Visibility of super in family law proceedings delayed
In an effort to increase economic security for women in the event of divorce, the government had previously proposed to introduce a measure to improve the visibility of superannuation assets in family law proceedings. Currently, getting full visibility of superannuation assets in family law matters when one party does not cooperate can become complex, time-consuming and costly. It usually requires parties to go on “fishing expeditions” using subpoenas and other formal court processes with no guarantee of success.
The logic for the government introducing this measure is that superannuation is often the most significant asset in the property pool of separated couples, however, the super balances of women nearing retirement are 42% lower than those of men. In addition, it is estimated around 60% of women suffer some form of financial hardship within 12 months of separation. This hardship can also be perpetuated by a lack of financial disclosure by a former partner, which can result in women receiving a smaller share of property than they would be entitled to.
Practically, to implement the measure, the government has proposed to provide $3.3m to the ATO to develop an electronic information sharing mechanism between the ATO and the Family Law Court in each State to allow super assets held by relevant parties during family law proceedings to be identified swiftly and more accurately. To enable that to happen, current secrecy provisions will be changed to allow ATO to provide this information.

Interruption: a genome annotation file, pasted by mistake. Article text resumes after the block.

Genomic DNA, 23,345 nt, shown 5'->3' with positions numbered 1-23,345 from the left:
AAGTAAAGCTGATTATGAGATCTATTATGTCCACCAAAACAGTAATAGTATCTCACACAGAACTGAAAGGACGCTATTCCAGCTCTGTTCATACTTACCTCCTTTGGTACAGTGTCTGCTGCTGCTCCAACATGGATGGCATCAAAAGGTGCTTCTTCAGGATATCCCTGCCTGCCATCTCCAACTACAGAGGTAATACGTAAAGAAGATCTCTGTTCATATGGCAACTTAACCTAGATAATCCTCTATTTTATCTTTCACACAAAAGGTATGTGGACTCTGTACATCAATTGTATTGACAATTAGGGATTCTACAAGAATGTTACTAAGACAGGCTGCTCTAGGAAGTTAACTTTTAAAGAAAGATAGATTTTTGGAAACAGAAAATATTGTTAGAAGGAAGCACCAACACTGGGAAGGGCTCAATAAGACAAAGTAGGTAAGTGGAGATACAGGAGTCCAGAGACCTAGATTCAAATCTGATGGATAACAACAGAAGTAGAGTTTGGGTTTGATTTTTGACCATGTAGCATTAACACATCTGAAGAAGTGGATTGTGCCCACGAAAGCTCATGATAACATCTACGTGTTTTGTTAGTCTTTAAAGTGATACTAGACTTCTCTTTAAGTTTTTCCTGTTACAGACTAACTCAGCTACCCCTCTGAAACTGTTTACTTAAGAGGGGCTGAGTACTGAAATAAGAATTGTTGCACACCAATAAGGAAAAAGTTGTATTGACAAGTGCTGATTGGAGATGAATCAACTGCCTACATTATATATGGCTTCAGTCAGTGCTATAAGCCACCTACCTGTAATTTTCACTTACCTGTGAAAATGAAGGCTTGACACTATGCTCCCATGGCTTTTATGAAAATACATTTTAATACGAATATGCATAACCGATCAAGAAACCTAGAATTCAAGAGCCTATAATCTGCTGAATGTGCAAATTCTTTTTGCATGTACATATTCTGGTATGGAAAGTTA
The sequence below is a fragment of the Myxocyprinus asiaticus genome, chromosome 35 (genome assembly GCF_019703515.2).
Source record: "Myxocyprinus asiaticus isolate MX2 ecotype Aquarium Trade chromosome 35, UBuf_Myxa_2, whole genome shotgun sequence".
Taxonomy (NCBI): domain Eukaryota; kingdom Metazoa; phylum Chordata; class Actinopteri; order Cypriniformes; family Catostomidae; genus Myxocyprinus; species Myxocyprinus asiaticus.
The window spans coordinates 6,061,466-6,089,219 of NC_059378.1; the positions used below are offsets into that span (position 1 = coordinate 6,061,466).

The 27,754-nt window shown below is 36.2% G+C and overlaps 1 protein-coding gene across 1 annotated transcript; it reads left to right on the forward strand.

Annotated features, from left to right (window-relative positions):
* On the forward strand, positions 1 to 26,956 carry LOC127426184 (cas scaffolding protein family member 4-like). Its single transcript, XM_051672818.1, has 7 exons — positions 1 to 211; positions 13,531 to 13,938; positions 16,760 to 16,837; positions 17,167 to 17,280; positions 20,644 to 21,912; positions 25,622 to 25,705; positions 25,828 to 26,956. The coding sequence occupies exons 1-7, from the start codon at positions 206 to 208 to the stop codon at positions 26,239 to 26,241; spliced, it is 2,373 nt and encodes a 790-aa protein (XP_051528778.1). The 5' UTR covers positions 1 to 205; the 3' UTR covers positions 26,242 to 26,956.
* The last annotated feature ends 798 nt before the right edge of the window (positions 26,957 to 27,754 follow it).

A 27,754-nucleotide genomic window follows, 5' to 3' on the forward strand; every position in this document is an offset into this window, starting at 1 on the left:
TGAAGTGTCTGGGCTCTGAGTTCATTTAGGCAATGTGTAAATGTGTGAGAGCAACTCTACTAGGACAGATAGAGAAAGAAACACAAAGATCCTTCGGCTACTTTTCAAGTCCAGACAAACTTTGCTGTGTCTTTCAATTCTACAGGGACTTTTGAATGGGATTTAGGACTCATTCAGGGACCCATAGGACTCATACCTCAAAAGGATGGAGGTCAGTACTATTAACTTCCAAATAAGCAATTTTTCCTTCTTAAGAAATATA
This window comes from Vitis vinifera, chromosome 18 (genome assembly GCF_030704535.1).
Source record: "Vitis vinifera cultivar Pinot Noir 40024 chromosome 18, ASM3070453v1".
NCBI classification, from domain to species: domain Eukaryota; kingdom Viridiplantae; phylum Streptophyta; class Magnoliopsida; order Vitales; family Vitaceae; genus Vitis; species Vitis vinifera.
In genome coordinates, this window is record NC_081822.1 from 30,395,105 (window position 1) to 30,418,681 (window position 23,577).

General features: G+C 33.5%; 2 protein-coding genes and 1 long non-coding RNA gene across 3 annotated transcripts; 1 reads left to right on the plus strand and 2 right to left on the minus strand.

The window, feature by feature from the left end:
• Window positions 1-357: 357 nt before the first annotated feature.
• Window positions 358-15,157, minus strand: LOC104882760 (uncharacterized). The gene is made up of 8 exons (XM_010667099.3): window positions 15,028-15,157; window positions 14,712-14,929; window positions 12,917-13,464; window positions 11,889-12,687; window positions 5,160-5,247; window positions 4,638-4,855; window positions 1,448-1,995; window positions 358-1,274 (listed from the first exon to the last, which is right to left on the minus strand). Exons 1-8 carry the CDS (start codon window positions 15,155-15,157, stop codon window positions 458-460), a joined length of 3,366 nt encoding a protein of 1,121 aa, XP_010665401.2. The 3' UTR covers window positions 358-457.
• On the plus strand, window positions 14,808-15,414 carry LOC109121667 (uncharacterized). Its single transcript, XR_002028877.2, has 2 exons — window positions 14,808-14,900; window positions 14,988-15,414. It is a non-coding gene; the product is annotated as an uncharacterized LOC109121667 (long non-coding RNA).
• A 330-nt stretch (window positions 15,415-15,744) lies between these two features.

For example, consider the situation where a couple (A and B) has decided to end their partnership and are now seeking orders in the Family Law Courts to decide their property. If A has multiple superannuation accounts and only discloses the details of one of the accounts and refuses to provide further information despite repeated requests. B will be forced to apply to various superannuation funds and subpoenaing A’s employment records to obtain the necessary information which will be costly and time-consuming. After the measure becomes law, the Court will be able to seek this information directly from the ATO through the electronic information sharing system without the need for all the extra work from B.
While the measure was originally scheduled to be operative by July 2020, it has since been delayed by the government’s focus on COVID economic stimulus and the complexity involved in the mishmash of different family law jurisdictions in each state. However, according to the Minister for Superannuation and Financial Services, Senator Jane Hume, the government remains committed to the measure and the legislative amendments required to implement this measure would be introduced by mid-2021. This means that the proposal is not likely to be operative until July 2021 as the earliest.